This page is temporarily not available. Please check later as it should be available shortly. If you have any questions, please email customer support at email@example.com or call 800-767-3771 ext. 9339.
Global markets appear to be shaking off the recent unprecedented withering of the financial system and are looking for an upturn. But is it sustainable or is it a short-term event?
So far, a string of drastic actions by the Federal Reserve and both the Bush and Obama administrations has yet to turn around a bunker mentality. Banks fear lending money to each other and to their customers. Businesses are reluctant to hire and boost capital investments. Consumers have hunkered down.
All the economy's problems are feeding off each other, creating a vicious cycle that Washington policymakers are finding difficult to break. Even if the turmoil gripping Wall Street were to let up and badly shaken confidence in the banking system were fully restored, a "broader economic recovery will not happen right away."
Obviously, the technology industry is not immune to the current economic downturn. Companies in technology groups will not only be impacted by the downturn, overall technology spending may also be curtailed significantly going forward. While lower prices on consumer electronics may help carry the tech industry through a difficult holiday shopping season, corporate spending on computer servers, PCs and business software is entering a period of slower growth that may last well into next year.
The impact on businesses is also not encouraging: Forrester is projecting that overall business information-technology sales will grow 6 percent in 2009, compared with 5.4 percent in 2008 and 7.2 percent in 2007.
While software stocks have suffered in kind with the market recently, we believe they generally represent a compelling opportunity, even if we are in a recession, especially relative to other technology sectors. Part of this is because many of them cater to corporations, not consumers, and corporations will likely continue spending money on maintenance even if they reduce spending on new software licenses.
The overwhelming majority of the current profit of corporate software companies is driven by maintenance, not license or consulting services. As such, profits at these companies will likely suffer less, and relative to most other technology sectors against a difficult economic backdrop.
Business and corporate across various sectors like finance, retail, telecommunication, etc. are deploying IT-enabled business solutions in order to increase their productivity and keep themselves updated with the rapidly changing global IT industry trends, translating into a high demand for IT-enabled business solutions. Other than this, the shooting rates of Internet adoption across the world and rising threats on Internet (like malware, spam and hack attacks) are bolstering the demand for IT security solutions and related software.
In spite of the bleak outlook, companies in the Application/Business Software sector are making only modest spending cuts so far. According to Gartner Inc., a market research firm, spending on technology won't increase the previous forecast 5.8%, but it won't decline either. Gartner is looking for a modest increase of 2.3%, mostly pushed up by emerging markets. The firm expects the U.S. to be flat, and Europe to be slightly negative.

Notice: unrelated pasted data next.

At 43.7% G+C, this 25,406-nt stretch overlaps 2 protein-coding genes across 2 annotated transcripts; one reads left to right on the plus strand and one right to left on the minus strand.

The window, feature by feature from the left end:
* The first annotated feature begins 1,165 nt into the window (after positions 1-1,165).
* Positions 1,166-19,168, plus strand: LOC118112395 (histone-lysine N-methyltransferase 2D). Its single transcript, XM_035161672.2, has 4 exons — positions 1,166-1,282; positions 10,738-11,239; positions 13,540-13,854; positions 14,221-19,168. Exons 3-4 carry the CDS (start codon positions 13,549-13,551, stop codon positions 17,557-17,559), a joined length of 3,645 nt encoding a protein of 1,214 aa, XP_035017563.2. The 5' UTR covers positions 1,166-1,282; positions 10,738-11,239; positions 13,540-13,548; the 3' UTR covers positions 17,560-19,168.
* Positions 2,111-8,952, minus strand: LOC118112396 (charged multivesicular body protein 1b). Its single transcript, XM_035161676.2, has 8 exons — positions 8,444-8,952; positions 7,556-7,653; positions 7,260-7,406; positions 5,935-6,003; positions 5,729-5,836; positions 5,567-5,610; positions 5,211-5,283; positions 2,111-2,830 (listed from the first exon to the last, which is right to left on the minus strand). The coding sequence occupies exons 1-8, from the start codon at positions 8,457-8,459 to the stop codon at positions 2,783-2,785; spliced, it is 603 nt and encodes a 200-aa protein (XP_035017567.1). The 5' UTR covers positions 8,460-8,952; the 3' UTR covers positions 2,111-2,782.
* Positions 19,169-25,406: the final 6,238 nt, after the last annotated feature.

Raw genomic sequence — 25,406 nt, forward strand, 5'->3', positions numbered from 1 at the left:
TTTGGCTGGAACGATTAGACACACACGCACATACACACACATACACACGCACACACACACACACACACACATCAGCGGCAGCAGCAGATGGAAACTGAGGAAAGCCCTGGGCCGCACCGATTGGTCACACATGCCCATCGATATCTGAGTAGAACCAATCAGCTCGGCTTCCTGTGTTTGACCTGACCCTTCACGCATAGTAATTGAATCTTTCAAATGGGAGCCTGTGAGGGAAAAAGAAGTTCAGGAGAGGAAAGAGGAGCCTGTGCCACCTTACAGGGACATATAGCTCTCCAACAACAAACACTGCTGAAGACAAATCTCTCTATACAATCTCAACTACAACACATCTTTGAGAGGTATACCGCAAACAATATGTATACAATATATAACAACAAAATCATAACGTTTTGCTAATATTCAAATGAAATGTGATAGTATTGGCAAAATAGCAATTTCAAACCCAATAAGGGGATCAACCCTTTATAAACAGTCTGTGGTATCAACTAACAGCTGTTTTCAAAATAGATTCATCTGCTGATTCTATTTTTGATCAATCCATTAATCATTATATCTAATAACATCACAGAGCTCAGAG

While most software companies are implementing a series of internal cost-cutting measures, these are steps that companies typically take in an economic downturn -- a hiring freeze, no non-essential travel, and so on. Generally speaking, a downturn is when investment in IT is most critical because these investments can make operations more efficient. This idea is one reason why we think that the tech sector would weather a downturn better than other parts of the economy.
Software giant SAP ( SAP - Analyst Report ) is apparently not halting its own tech spending. Instead, the company continues to make strategic investments in IT projects that directly impact its ability to grow business globally. SAP expects its customers and prospects to continue strategic IT spending over the next months, while somewhat narrowing their focus more to IT projects that deliver quick returns.
More importantly, what would help many of these companies to withstand economic headwinds are category leadership, performance based marketing offerings, higher international exposure, strong & seasoned management team, product innovations and a strong balance sheet. Companies that may fit the bill are Fiserv ( FISV - Analyst Report ) and Intuit ( INTU - Snapshot Report ) .
The biggest risk to the tech market comes not from the Wall Street collapse, but from a collateral U.S. recession. While tech spending grew 8% in the U.S. in 2007, Forrester was forecasting tech purchases to be up 5% in 2008, and up 6% in 2009. Given that the economy is still in a recession mode, this represents the second downward economic cycle for the IT sector in recent times.
Each Internet and Application Software company is at a different phase of its evolution in terms of scale, market share, investment in IT infrastructure, geographical expansion, operating leverage, new product release, pricing model and strength of balance sheet. A recession will be felt harder by those companies that have been delivering extremely high organic growth rates, have high operating leverage, or are approaching minimum operating scale levels in 2008/2009.
Also, due to the US dollar appreciation, Internet Software companies with significant non-US revenues such as Digital River ( DRIV - Snapshot Report ) and VeriSign ( VRSN - Analyst Report ) are continuing to experience FX headwinds in addition to a slowing international economy.
Please login to Zacks.com or register to post a comment.